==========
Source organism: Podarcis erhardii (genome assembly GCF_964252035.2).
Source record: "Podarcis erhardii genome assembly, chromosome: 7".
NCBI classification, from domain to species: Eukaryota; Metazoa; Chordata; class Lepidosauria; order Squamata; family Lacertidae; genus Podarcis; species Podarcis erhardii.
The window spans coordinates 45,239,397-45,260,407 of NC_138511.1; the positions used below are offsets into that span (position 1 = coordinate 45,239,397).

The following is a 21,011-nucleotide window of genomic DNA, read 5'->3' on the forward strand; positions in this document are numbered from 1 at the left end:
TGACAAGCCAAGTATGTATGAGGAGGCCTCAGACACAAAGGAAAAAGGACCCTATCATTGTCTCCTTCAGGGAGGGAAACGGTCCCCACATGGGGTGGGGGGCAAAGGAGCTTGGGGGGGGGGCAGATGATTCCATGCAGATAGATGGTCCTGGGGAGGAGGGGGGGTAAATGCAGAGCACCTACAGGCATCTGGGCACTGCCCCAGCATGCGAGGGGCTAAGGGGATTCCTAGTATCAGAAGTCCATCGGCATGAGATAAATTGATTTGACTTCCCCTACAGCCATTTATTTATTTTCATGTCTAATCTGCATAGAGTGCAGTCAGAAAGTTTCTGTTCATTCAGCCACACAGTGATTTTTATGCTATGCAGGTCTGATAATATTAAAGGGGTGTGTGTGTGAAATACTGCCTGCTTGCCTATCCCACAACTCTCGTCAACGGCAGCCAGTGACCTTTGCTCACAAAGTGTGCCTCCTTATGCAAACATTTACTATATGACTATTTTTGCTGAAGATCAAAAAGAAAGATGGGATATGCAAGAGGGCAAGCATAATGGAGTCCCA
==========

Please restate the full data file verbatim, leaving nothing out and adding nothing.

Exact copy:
Source organism: Podarcis erhardii (genome assembly GCF_964252035.2).
Source record: "Podarcis erhardii genome assembly, chromosome: 7".
NCBI classification, from domain to species: Eukaryota; Metazoa; Chordata; class Lepidosauria; order Squamata; family Lacertidae; genus Podarcis; species Podarcis erhardii.
The window spans coordinates 45,239,397-45,260,407 of NC_138511.1; the positions used below are offsets into that span (position 1 = coordinate 45,239,397).

The following is a 21,011-nucleotide window of genomic DNA, read 5'->3' on the forward strand; positions in this document are numbered from 1 at the left end:
TGACAAGCCAAGTATGTATGAGGAGGCCTCAGACACAAAGGAAAAAGGACCCTATCATTGTCTCCTTCAGGGAGGGAAACGGTCCCCACATGGGGTGGGGGGCAAAGGAGCTTGGGGGGGGGGCAGATGATTCCATGCAGATAGATGGTCCTGGGGAGGAGGGGGGGTAAATGCAGAGCACCTACAGGCATCTGGGCACTGCCCCAGCATGCGAGGGGCTAAGGGGATTCCTAGTATCAGAAGTCCATCGGCATGAGATAAATTGATTTGACTTCCCCTACAGCCATTTATTTATTTTCATGTCTAATCTGCATAGAGTGCAGTCAGAAAGTTTCTGTTCATTCAGCCACACAGTGATTTTTATGCTATGCAGGTCTGATAATATTAAAGGGGTGTGTGTGTGAAATACTGCCTGCTTGCCTATCCCACAACTCTCGTCAACGGCAGCCAGTGACCTTTGCTCACAAAGTGTGCCTCCTTATGCAAACATTTACTATATGACTATTTTTGCTGAAGATCAAAAAGAAAGATGGGATATGCAAGAGGGCAAGCATAATGGAGTCCCA